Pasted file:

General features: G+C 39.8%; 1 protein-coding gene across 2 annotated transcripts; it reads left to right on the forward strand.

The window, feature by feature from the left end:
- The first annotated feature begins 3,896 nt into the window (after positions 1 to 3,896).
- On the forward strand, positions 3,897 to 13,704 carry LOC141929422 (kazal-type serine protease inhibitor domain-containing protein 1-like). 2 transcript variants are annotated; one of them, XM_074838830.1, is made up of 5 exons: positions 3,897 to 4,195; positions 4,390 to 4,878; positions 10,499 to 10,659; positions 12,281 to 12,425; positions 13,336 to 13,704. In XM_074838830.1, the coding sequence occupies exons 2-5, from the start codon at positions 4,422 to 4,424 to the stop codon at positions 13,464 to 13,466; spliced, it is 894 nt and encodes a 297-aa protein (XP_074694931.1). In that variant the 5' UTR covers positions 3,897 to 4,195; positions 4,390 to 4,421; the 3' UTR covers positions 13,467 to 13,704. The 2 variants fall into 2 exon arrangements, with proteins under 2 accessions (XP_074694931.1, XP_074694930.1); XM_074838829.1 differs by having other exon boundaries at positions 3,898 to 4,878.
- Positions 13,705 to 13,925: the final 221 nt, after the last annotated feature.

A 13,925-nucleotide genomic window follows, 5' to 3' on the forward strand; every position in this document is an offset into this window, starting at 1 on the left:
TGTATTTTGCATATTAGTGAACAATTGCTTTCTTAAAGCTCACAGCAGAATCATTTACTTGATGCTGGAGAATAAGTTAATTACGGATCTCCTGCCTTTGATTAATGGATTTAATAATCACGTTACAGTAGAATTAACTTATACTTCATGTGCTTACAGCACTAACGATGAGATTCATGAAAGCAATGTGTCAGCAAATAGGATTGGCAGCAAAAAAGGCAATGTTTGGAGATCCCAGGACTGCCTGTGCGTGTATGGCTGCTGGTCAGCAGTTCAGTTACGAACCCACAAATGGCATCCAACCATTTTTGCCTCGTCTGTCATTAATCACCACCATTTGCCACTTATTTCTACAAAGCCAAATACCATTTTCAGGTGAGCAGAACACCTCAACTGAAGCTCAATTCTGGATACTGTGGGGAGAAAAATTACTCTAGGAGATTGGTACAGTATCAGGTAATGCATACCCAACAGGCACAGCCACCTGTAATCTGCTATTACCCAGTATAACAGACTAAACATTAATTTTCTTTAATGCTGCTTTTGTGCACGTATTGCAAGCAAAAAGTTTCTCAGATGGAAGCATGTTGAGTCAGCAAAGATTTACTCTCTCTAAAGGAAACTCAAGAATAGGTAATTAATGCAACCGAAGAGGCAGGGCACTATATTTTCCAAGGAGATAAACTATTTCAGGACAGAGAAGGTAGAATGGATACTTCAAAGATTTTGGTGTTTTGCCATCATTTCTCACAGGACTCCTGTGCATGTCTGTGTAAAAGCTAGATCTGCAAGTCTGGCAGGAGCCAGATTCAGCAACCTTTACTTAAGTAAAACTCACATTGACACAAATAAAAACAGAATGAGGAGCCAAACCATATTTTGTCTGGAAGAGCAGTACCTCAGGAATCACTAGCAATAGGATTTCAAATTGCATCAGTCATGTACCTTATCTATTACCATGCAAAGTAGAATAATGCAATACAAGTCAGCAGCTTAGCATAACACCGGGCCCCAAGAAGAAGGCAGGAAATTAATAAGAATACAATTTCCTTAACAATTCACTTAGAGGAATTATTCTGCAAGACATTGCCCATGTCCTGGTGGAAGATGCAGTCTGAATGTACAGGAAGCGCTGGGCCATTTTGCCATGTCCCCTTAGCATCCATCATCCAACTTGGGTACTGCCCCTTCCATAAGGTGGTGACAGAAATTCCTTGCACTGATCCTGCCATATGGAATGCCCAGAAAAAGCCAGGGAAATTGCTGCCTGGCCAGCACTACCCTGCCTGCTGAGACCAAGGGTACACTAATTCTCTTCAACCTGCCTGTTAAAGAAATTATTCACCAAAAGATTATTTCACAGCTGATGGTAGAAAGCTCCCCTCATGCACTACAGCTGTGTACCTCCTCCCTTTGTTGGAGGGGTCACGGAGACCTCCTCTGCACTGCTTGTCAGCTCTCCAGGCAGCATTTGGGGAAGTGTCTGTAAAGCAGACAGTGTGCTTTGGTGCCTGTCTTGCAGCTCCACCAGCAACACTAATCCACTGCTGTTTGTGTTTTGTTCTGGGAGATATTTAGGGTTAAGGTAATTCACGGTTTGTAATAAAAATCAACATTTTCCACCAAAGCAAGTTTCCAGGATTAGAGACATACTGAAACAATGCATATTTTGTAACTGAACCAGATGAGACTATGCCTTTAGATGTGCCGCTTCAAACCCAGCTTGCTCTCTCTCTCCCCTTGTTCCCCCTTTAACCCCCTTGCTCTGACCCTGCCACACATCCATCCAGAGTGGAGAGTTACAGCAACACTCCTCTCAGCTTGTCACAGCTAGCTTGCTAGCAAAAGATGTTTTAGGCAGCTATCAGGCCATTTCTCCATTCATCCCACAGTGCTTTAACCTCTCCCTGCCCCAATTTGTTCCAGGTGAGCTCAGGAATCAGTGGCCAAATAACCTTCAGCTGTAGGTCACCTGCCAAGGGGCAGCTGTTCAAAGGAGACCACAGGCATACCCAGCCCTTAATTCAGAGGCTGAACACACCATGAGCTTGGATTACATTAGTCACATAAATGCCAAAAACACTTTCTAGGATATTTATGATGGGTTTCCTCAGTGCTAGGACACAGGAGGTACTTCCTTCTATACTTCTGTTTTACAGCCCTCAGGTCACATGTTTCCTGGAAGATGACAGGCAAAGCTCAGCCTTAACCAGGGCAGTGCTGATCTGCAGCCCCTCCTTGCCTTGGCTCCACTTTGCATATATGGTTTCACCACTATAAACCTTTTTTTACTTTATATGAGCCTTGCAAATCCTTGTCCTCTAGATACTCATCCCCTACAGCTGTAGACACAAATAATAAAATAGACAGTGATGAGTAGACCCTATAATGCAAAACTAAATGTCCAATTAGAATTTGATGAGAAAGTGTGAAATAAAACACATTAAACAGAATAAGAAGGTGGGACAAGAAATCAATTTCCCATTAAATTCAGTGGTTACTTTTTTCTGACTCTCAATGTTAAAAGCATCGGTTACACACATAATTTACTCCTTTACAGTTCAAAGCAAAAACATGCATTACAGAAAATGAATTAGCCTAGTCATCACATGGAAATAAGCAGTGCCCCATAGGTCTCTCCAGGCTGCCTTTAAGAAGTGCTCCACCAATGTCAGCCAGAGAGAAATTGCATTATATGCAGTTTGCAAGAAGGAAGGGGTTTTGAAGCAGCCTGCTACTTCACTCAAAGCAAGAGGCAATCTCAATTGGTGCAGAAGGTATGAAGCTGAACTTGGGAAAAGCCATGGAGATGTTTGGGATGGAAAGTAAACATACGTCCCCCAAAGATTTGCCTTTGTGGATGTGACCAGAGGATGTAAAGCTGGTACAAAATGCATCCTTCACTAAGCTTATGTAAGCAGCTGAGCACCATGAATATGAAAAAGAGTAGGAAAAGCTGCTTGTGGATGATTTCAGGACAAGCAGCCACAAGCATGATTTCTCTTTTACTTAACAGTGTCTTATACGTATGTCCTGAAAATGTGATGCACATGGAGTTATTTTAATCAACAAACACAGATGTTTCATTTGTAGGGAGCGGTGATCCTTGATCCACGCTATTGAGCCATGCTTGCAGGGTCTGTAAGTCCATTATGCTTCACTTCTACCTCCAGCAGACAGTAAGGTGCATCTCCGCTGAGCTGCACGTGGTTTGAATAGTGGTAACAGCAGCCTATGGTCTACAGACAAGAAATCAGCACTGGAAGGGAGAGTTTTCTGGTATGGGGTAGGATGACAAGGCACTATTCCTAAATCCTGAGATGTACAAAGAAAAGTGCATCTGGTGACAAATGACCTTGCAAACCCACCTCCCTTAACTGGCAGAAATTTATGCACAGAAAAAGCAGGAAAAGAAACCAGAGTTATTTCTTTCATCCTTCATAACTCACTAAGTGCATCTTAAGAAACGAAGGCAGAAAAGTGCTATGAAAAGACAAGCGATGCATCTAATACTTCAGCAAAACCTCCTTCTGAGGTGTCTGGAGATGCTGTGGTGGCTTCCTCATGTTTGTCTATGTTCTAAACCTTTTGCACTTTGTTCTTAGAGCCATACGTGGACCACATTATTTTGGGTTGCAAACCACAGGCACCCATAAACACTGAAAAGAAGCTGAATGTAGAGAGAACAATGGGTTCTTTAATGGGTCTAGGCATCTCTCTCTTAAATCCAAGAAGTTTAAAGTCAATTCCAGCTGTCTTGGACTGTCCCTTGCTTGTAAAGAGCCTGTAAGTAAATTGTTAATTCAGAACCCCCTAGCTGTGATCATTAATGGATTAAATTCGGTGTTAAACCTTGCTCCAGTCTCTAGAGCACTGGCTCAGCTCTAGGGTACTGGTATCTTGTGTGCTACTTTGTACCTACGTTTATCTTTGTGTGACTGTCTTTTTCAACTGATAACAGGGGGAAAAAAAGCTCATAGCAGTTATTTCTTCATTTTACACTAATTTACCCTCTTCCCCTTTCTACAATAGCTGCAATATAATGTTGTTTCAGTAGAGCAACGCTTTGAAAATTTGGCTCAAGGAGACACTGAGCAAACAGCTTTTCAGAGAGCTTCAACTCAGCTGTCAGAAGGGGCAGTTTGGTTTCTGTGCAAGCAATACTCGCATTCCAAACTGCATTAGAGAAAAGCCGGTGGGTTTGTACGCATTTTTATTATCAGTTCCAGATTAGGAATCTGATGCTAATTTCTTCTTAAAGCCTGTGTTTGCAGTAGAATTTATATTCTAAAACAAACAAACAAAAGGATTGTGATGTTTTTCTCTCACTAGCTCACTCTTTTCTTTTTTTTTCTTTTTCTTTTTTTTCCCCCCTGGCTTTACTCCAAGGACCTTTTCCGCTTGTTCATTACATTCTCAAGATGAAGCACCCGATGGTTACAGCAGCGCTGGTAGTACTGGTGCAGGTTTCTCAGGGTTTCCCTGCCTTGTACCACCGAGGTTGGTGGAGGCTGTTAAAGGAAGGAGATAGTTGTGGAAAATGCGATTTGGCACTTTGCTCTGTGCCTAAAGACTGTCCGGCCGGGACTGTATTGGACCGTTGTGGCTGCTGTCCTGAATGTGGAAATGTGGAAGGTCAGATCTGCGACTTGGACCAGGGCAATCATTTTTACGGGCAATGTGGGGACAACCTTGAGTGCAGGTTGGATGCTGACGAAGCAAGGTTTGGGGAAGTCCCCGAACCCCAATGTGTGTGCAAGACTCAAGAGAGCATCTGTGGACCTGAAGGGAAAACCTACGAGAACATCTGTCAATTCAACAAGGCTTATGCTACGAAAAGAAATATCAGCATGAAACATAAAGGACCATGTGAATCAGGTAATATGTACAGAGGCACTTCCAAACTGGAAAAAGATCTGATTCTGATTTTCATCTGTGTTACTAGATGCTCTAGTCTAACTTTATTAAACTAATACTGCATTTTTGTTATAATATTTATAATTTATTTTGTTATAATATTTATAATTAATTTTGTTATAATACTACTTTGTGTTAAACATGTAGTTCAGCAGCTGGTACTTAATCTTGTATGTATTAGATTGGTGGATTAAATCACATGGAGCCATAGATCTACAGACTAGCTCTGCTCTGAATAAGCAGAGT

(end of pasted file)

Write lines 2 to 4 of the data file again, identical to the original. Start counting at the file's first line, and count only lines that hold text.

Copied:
The window, feature by feature from the left end:
- The first annotated feature begins 3,896 nt into the window (after positions 1 to 3,896).
- On the forward strand, positions 3,897 to 13,704 carry LOC141929422 (kazal-type serine protease inhibitor domain-containing protein 1-like). 2 transcript variants are annotated; one of them, XM_074838830.1, is made up of 5 exons: positions 3,897 to 4,195; positions 4,390 to 4,878; positions 10,499 to 10,659; positions 12,281 to 12,425; positions 13,336 to 13,704. In XM_074838830.1, the coding sequence occupies exons 2-5, from the start codon at positions 4,422 to 4,424 to the stop codon at positions 13,464 to 13,466; spliced, it is 894 nt and encodes a 297-aa protein (XP_074694931.1). In that variant the 5' UTR covers positions 3,897 to 4,195; positions 4,390 to 4,421; the 3' UTR covers positions 13,467 to 13,704. The 2 variants fall into 2 exon arrangements, with proteins under 2 accessions (XP_074694931.1, XP_074694930.1); XM_074838829.1 differs by having other exon boundaries at positions 3,898 to 4,878.